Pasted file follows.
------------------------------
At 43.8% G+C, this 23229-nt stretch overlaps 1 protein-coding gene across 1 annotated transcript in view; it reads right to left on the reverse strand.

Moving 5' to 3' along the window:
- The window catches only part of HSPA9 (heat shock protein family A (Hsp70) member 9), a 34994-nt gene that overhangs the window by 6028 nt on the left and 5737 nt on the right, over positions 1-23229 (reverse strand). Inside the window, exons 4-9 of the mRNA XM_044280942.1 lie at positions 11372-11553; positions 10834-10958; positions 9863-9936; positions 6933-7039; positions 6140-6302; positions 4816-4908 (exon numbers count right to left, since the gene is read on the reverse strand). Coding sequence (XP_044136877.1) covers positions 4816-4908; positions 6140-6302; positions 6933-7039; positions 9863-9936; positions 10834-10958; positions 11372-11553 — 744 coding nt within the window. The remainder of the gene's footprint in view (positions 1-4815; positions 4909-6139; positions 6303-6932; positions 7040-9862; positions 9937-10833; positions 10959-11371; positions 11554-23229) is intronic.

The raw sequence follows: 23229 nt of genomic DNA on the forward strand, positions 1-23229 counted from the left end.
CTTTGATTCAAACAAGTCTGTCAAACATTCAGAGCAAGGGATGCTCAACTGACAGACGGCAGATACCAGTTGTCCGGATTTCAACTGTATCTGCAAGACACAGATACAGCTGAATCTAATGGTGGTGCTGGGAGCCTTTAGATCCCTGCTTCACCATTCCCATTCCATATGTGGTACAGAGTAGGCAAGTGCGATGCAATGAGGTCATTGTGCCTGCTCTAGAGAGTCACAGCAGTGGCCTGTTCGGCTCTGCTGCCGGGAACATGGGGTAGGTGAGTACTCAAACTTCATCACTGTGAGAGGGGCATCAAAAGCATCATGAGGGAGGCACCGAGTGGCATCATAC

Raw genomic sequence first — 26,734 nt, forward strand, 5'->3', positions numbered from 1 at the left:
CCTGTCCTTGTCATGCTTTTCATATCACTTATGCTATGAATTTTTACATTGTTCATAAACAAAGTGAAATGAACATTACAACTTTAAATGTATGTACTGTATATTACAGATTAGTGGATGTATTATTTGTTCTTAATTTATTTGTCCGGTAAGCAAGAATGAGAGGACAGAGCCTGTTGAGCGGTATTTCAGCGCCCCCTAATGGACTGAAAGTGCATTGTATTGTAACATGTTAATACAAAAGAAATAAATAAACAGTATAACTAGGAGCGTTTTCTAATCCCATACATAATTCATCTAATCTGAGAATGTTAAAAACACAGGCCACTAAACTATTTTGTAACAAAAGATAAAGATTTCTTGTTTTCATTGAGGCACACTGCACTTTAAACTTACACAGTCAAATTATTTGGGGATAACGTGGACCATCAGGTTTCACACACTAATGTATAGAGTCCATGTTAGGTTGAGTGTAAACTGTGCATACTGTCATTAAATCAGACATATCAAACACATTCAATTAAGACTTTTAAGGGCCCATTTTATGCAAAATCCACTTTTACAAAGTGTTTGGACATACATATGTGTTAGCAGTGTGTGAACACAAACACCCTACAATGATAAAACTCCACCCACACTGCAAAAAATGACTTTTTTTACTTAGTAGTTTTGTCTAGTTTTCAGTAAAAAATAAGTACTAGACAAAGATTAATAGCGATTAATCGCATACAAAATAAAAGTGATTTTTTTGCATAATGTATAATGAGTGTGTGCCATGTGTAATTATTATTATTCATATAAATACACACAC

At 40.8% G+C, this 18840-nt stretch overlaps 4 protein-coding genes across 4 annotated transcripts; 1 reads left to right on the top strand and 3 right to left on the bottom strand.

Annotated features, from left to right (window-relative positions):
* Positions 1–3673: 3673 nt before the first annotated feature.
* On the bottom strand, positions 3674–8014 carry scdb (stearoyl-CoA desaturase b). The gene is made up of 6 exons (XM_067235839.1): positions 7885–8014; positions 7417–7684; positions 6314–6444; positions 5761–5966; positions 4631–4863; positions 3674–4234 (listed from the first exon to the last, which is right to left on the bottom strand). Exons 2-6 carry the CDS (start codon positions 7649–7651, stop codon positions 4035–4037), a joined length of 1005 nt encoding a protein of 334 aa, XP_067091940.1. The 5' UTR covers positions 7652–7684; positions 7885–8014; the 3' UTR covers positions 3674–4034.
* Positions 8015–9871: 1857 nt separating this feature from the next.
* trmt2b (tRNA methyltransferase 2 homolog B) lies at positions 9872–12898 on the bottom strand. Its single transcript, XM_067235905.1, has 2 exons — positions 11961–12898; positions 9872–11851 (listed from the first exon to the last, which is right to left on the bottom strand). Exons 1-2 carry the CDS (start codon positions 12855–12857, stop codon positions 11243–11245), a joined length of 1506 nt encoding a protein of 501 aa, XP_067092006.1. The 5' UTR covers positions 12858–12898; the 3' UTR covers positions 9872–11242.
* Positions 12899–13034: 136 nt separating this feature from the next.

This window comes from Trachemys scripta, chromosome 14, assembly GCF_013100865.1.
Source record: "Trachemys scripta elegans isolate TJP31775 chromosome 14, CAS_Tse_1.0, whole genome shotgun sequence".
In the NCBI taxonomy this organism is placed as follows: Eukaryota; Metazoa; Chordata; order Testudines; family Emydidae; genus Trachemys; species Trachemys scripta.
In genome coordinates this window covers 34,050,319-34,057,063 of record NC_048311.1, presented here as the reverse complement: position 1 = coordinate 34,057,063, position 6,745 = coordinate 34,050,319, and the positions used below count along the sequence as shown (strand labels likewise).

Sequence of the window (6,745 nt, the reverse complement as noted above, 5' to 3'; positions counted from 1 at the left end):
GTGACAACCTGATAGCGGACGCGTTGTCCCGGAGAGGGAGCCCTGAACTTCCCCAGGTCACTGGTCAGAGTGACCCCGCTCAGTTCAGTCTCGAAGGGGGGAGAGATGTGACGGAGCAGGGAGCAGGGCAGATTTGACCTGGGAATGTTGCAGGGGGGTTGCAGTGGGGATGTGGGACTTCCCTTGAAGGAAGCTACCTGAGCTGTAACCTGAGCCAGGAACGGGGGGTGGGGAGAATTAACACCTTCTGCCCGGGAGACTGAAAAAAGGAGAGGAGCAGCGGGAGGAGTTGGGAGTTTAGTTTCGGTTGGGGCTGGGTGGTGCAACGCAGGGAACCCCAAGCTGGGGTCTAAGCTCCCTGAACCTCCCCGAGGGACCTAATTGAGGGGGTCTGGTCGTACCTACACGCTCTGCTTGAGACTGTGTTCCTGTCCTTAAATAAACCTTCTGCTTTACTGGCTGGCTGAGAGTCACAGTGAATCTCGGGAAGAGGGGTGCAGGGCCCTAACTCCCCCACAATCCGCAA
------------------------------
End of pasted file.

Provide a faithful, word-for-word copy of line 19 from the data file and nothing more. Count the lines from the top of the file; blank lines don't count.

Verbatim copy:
Sequence of the window (6,745 nt, the reverse complement as noted above, 5' to 3'; positions counted from 1 at the left end):